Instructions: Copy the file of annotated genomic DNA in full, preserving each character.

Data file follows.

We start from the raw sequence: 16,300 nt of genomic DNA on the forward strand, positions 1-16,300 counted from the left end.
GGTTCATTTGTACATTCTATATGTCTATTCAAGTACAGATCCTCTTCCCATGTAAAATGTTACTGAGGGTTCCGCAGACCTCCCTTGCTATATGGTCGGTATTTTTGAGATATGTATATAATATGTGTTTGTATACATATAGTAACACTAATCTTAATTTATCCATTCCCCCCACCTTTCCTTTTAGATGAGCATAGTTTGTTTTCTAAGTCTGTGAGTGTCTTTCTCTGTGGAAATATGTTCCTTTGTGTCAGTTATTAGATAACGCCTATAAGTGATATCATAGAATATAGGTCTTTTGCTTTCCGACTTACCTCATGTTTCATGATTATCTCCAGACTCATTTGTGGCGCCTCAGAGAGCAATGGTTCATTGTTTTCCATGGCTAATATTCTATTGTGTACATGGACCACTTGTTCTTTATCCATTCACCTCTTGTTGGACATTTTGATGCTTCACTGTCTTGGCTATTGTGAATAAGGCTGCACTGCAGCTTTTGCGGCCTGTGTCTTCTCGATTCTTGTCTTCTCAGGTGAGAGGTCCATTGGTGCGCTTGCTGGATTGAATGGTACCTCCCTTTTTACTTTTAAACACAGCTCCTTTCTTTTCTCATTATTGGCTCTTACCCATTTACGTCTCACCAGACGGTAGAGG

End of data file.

We start from the raw sequence: 16,300 nt of genomic DNA on the forward strand, positions 1-16,300 counted from the left end.
GGTTCATTTGTACATTCTATATGTCTATTCAAGTACAGATCCTCTTCCCATGTAAAATGTTACTGAGGGTTCCGCAGACCTCCCTTGCTATATGGTCGGTATTTTTGAGATATGTATATAATATGTGTTTGTATACATATAGTAACACTAATCTTAATTTATCCATTCCCCCCACCTTTCCTTTTAGATGAGCATAGTTTGTTTTCTAAGTCTGTGAGTGTCTTTCTCTGTGGAAATATGTTCCTTTGTGTCAGTTATTAGATAACGCCTATAAGTGATATCATAGAATATAGGTCTTTTGCTTTCCGACTTACCTCATGTTTCATGATTATCTCCAGACTCATTTGTGGCGCCTCAGAGAGCAATGGTTCATTGTTTTCCATGGCTAATATTCTATTGTGTACATGGACCACTTGTTCTTTATCCATTCACCTCTTGTTGGACATTTTGATGCTTCACTGTCTTGGCTATTGTGAATAAGGCTGCACTGCAGCTTTTGCGGCCTGTGTCTTCTCGATTCTTGTCTTCTCAGGTGAGAGGTCCATTGGTGCGCTTGCTGGATTGAATGGTACCTCCCTTTTTACTTTTAAACACAGCTCCTTTCTTTTCTCATTATTGGCTCTTACCCATTTACGTCTCACCAGACGGTAGAGG